The mobile invasion

Take the telephone industry, for example. Worldwide, the old dominance of national telephone companies has given way to powerful new mobile operators, who earn more money – and certainly make more profit – than the old providers of wired phones.

84% of the British population now have a mobile phone. Figures in other countries are similar, in some countries even greater. Mobile phone revenues will shortly overtake global crude oil production. What are these mobiles? Basically they are multimedia computers in phone's clothing, with a simplified set of buttons. The features offered by modern mobiles, from text to picture messaging, downloadable games and ring tones, reveal the digital wolf beneath the familiar telephonic skin. Mobiles have become the advance guard of the digital invasion.

Music in crisis

Take the music industry: it has been turned upside down by Internet downloads and portable players. The new force in the music business is Apple, with its iPod portable player and iTunes online music store (see previous article Music after iTunes).

Once again, the iPod is basically a computer in a stunningly designed case with a simplified set of controls. Apple has fired the starting gun; heavyweights such as Sony and Philips have entered the race with their own devices. But the key question being asked in industry circles is whether Apple can retain its lead, or whether in the long term it will inevitably yield to the dominance of Microsoft, as happened with the PC. Watch this space.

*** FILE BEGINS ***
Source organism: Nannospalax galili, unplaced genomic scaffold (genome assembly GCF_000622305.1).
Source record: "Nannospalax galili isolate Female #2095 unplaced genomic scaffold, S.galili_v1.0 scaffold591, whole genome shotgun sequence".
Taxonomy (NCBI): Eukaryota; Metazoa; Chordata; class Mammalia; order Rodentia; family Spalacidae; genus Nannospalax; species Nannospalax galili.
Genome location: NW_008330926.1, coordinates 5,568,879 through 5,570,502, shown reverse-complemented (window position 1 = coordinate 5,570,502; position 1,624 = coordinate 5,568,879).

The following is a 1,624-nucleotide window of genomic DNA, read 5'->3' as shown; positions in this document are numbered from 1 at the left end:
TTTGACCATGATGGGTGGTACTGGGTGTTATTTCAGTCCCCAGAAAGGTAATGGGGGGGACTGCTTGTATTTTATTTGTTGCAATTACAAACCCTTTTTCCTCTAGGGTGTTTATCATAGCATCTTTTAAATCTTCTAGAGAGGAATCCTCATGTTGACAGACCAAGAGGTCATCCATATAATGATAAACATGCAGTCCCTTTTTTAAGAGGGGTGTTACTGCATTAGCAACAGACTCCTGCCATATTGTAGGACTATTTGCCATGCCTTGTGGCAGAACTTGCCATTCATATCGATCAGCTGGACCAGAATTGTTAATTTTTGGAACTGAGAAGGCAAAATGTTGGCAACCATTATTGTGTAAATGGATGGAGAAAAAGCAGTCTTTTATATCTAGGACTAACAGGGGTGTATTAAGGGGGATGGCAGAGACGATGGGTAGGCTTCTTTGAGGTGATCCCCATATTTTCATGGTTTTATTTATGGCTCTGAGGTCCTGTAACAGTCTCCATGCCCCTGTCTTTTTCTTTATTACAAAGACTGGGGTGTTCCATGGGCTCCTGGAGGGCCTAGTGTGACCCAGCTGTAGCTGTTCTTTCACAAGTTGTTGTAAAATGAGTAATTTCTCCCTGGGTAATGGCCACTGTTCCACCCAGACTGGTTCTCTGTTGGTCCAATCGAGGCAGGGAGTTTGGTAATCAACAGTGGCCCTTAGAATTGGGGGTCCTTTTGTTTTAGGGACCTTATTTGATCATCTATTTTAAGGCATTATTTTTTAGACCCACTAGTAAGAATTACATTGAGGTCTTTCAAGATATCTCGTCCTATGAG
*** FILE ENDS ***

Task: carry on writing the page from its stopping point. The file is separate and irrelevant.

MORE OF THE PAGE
The broadcast explosion

Take broadcasting. Once, the allocation of scarce radio spectrum limited competition to a small number of channels. Digital technology has caused an explosion of new channels, and changed the media landscape forever. According to Ofcom, the UK's new media and telecoms regulator, 53% of the British population are now receiving digital television. The latest DAB digital radios are, yet again, portable computers at heart, with a limited set of buttons and a loudspeaker (or earphones) attached. They come in fixed or pocketable form, many with a retro case and familiar-looking knobs and buttons, but they beat with a digital heart.

Meanwhile, televisions look more and more like computers every day, with a digital receiver connected to a display that, nowadays, is likely to be a flat LCD or plasma screen – or even a digital projector. What is the world coming to?